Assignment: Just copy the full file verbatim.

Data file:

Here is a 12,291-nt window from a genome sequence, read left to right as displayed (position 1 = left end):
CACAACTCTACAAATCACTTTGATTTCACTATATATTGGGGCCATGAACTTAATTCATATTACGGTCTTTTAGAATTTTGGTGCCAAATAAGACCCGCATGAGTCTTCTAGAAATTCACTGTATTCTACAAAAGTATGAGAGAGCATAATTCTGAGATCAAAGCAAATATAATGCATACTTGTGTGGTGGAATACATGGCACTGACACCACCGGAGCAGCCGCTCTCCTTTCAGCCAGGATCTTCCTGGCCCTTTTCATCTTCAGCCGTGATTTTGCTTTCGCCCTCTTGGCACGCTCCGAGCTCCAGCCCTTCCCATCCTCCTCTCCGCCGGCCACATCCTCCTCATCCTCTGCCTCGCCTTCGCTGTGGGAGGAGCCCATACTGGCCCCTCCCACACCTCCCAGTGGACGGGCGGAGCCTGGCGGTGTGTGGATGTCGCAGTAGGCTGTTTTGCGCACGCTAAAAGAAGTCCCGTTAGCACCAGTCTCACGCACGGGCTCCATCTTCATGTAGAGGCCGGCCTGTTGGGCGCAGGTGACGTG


Here is a 12,291-nt window from a genome sequence, read left to right as displayed (position 1 = left end):
CACAACTCTACAAATCACTTTGATTTCACTATATATTGGGGCCATGAACTTAATTCATATTACGGTCTTTTAGAATTTTGGTGCCAAATAAGACCCGCATGAGTCTTCTAGAAATTCACTGTATTCTACAAAAGTATGAGAGAGCATAATTCTGAGATCAAAGCAAATATAATGCATACTTGTGTGGTGGAATACATGGCACTGACACCACCGGAGCAGCCGCTCTCCTTTCAGCCAGGATCTTCCTGGCCCTTTTCATCTTCAGCCGTGATTTTGCTTTCGCCCTCTTGGCACGCTCCGAGCTCCAGCCCTTCCCATCCTCCTCTCCGCCGGCCACATCCTCCTCATCCTCTGCCTCGCCTTCGCTGTGGGAGGAGCCCATACTGGCCCCTCCCACACCTCCCAGTGGACGGGCGGAGCCTGGCGGTGTGTGGATGTCGCAGTAGGCTGTTTTGCGCACGCTAAAAGAAGTCCCGTTAGCACCAGTCTCACGCACGGGCTCCATCTTCATGTAGAGGCCGGCCTGTTGGGCGCAGGTGACGTG